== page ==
This is a guest post by Shoots Veis, P.E.
The boss and I were talking the other day about hiring a young engineer. The person we were considering checked a lot of the boxes we were looking for and they had a decent interview. There was no doubt they would meet all the requirements we had in the engineering skills job description. During the first 90% of the conversation, I would bet they were going to get the job. Then came this question:
“Do you think if they had to present in front of a city council I could trust them to go to the meeting without me?”
Unfortunately, the answer to that question was “No.”
That ended any chance the engineer had of getting that job.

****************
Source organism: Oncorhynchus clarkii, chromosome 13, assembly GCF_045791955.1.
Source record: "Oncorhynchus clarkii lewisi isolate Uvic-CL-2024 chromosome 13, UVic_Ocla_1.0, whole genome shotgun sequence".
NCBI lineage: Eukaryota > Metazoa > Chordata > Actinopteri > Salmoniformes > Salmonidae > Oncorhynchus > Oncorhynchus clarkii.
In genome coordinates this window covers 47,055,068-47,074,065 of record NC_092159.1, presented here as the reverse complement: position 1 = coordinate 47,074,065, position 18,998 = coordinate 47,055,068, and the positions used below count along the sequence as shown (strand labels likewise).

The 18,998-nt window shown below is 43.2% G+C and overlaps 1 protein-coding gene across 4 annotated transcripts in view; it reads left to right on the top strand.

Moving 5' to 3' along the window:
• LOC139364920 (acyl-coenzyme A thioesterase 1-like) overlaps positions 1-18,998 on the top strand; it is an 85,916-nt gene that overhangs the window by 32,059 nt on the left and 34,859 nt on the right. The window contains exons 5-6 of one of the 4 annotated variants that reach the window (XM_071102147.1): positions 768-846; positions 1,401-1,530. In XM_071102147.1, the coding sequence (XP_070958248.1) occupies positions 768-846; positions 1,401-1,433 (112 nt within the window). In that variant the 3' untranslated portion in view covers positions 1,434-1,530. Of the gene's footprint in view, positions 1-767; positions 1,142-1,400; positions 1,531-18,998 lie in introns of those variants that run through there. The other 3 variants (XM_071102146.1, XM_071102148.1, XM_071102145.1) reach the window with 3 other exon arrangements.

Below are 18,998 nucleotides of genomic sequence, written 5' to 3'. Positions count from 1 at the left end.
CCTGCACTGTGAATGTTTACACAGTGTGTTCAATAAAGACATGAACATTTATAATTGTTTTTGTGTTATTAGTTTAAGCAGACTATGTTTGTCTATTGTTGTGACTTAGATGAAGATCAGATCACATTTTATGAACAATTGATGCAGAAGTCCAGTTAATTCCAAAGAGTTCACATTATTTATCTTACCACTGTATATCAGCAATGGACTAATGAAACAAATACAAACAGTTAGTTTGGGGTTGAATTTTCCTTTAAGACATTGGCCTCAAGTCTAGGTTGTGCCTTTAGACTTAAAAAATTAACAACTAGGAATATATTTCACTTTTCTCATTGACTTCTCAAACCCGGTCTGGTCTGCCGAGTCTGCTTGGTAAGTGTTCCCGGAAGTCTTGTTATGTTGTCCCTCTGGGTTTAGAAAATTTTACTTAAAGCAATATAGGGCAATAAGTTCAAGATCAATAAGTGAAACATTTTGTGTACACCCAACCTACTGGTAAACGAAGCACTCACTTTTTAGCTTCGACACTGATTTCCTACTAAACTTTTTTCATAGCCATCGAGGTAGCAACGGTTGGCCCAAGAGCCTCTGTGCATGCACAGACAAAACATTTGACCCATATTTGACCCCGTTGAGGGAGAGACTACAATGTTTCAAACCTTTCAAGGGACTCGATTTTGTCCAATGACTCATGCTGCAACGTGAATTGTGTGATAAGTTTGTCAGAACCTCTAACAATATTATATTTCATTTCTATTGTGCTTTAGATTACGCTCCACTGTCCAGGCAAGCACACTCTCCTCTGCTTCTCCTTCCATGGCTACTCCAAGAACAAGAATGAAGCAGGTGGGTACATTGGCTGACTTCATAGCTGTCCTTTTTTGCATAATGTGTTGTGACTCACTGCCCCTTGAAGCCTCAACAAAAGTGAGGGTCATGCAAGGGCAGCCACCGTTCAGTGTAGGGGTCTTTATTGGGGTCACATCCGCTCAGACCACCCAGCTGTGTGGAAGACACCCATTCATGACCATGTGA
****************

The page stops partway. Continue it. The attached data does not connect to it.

I don’t know where they landed and I suspect they were able to get a job. However, it was evident throughout their interview that public speaking was never going to be their strong point. At least, not if they didn’t make an effort to improve their public speaking.
Most engineers need to be trusted to be able to stand up in front of an audience and communicate with that audience. Those engineers that do it well will catch the attention of clients, the public, and the boss because communication skills are highly valued in an engineer.
PSMJ Resources polled a number of public works departments about the engineers that work for them. They asked them to list the most important skills needed to do a good job. Here is the list they came up with: